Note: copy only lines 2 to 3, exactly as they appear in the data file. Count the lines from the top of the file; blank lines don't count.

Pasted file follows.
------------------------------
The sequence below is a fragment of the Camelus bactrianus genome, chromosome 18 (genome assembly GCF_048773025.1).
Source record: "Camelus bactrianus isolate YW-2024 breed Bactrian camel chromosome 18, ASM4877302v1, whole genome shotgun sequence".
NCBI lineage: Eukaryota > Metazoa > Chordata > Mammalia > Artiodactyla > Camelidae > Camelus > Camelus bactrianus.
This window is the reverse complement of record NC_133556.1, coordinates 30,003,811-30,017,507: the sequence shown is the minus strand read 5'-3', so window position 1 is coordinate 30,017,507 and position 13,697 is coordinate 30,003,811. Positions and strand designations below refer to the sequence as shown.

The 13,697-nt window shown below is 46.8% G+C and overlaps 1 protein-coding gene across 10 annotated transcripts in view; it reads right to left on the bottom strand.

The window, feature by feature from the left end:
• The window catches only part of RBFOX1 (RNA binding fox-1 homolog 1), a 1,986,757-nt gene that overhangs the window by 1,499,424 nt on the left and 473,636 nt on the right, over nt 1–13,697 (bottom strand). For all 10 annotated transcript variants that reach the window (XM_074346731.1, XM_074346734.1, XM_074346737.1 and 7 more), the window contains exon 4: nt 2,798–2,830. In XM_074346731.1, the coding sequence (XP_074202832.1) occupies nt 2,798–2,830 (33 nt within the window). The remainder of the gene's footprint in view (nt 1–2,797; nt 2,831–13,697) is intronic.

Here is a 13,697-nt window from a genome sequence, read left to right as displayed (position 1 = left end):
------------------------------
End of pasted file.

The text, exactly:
Source record: "Camelus bactrianus isolate YW-2024 breed Bactrian camel chromosome 18, ASM4877302v1, whole genome shotgun sequence".
NCBI lineage: Eukaryota > Metazoa > Chordata > Mammalia > Artiodactyla > Camelidae > Camelus > Camelus bactrianus.